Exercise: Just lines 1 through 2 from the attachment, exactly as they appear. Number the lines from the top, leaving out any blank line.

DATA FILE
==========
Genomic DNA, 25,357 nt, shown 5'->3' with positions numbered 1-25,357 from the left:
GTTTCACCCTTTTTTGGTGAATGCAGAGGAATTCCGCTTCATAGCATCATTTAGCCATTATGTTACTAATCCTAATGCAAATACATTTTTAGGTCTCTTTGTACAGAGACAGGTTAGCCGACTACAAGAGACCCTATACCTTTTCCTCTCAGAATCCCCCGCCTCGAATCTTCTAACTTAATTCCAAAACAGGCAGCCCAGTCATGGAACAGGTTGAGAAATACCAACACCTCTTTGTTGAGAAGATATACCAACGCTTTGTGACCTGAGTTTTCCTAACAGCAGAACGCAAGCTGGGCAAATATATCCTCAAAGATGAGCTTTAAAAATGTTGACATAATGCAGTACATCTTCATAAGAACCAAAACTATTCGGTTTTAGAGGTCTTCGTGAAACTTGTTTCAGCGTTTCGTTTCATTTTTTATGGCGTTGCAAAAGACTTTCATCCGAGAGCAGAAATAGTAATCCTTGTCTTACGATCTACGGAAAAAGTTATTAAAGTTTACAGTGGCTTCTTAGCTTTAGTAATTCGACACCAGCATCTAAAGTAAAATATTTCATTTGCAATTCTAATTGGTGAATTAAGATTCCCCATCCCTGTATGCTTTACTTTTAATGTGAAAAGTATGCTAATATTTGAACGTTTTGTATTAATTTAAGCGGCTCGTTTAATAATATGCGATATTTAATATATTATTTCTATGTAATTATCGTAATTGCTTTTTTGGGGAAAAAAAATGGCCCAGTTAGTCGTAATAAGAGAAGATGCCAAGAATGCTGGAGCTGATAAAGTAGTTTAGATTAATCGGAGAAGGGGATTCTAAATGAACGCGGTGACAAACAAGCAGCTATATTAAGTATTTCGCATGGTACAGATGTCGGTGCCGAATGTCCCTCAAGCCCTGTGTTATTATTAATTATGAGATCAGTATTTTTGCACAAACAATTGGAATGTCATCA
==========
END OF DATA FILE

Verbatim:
Genomic DNA, 25,357 nt, shown 5'->3' with positions numbered 1-25,357 from the left:
GTTTCACCCTTTTTTGGTGAATGCAGAGGAATTCCGCTTCATAGCATCATTTAGCCATTATGTTACTAATCCTAATGCAAATACATTTTTAGGTCTCTTTGTACAGAGACAGGTTAGCCGACTACAAGAGACCCTATACCTTTTCCTCTCAGAATCCCCCGCCTCGAATCTTCTAACTTAATTCCAAAACAGGCAGCCCAGTCATGGAACAGGTTGAGAAATACCAACACCTCTTTGTTGAGAAGATATACCAACGCTTTGTGACCTGAGTTTTCCTAACAGCAGAACGCAAGCTGGGCAAATATATCCTCAAAGATGAGCTTTAAAAATGTTGACATAATGCAGTACATCTTCATAAGAACCAAAACTATTCGGTTTTAGAGGTCTTCGTGAAACTTGTTTCAGCGTTTCGTTTCATTTTTTATGGCGTTGCAAAAGACTTTCATCCGAGAGCAGAAATAGTAATCCTTGTCTTACGATCTACGGAAAAAGTTATTAAAGTTTACAGTGGCTTCTTAGCTTTAGTAATTCGACACCAGCATCTAAAGTAAAATATTTCATTTGCAATTCTAATTGGTGAATTAAGATTCCCCATCCCTGTATGCTTTACTTTTAATGTGAAAAGTATGCTAATATTTGAACGTTTTGTATTAATTTAAGCGGCTCGTTTAATAATATGCGATATTTAATATATTATTTCTATGTAATTATCGTAATTGCTTTTTTGGGGAAAAAAAATGGCCCAGTTAGTCGTAATAAGAGAAGATGCCAAGAATGCTGGAGCTGATAAAGTAGTTTAGATTAATCGGAGAAGGGGATTCTAAATGAACGCGGTGACAAACAAGCAGCTATATTAAGTATTTCGCATGGTACAGATGTCGGTGCCGAATGTCCCTCAAGCCCTGTGTTATTATTAATTATGAGATCAGTATTTTTGCACAAACAATTGGAATGTCATCA